When we talk about technology as a tool we have to talk about AI. Ever growing advancements in generative design tools are allowing designers to rapidly iterate and expedite the design process, embracing AI as a colleague rather than a rival will be key to our future creative workflow.

AI itself is now starting to naturally flow into how the products we design operate. Reading a user’s wants and needs in an instant. Looking at signals and signs from mood through facial expression to biometric readings to predict health. Future products will be able to create hyper personalised experiences, perfectly tuned to each individual, using this big data.

Why is the way in which we relate to products and spaces important and how is technology enabling us to have relationships before we even have contact with them?
Toni: Fostering positive relationships with the spaces where we spend our time away from home is paramount to finding joy in our work and leisure time. Long before hotel guests check-in, social media and the booking process set the stage for connections to be made between a guest and the hotel, and these first interactions are possible because of past technological advancements. As guests arrive, it’s the in-person hotel team who take the reins, building on the digital relationships through top-notch customer service. The customer’s experience is also influenced by details such as soundscapes, scentscapes, and lighting scenes, all made possible by a silent partner, technology. I increasingly see technology working seamlessly behind the scenes, harmonizing with the customer service team to weave an immersive and unforgettable guest experience.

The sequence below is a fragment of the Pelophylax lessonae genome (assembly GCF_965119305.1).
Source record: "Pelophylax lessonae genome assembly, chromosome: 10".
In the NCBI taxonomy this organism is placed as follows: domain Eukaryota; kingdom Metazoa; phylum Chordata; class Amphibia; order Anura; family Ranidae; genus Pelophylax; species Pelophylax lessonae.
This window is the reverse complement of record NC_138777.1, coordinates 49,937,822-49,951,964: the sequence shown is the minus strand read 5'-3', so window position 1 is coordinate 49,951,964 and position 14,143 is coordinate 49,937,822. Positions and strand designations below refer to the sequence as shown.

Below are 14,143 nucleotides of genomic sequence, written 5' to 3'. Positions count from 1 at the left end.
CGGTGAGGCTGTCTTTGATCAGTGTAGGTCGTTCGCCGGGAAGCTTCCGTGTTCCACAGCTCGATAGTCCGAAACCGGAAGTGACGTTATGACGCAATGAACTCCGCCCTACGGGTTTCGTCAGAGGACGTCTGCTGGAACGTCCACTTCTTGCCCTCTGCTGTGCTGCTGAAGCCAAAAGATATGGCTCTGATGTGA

What role does ‘craft’ play in an AI world and in what ways can this be leveraged to inject purpose into a design?

Kimberly: Craft will continue to play an important part in our growing AI using world. Human skill, knowledge and history will be relied on to input and gatekeep the growing implementation of AI. We as humans and designers will educate, regulate, and write the ‘code’ to feed the software and databases that form AI. In terms of leveraging craft to inject purpose into design, I believe AI and craft can provide complimentary harmony to celebrate the naturally occurring design features of the handmade while growing a new appreciation for the AI generated artwork and what is becoming a recognisable style. There is room and merit to include both in a design process. AI leverages potential to generate many ideas or start points to provide more variety and input, it still relies on human input to advise from a human aspect and experience. AI can generate a number of potential solutions to design but will still rely on the human senses to determine what is right for an individual, environment or end product designed to be used or enjoyed by humans.

This event highlighted a key insight: the fusion of technology and traditional craftsmanship is shaping the future of design. The panellists, Simon, Toni, and Kimberly, brought to light the importance of this synergy, posing a new question: Can AI + human centric design succeed without each other? 

‘Infinite Loop: Color Impact’ goes beyond being a trend report; it serves as a lens to view the evolving design landscape, reminding us of the harmonious potential when technology meets tradition. For a deeper exploration of the vibrant world of colour and texture envisioned in ‘Infinite Loop: Color Impact,’ you can access the full report here

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About Alys Bryan

Alys is a knowledgeable design editor who is focused on instigating conversations, both online and in-person, with industry experts which challenge, educate and advance the commercial interior sector. Her training and 15 years of professional experience as a furniture designer for the commercial sector makes her uniquely placed to lead Design Insider as Editor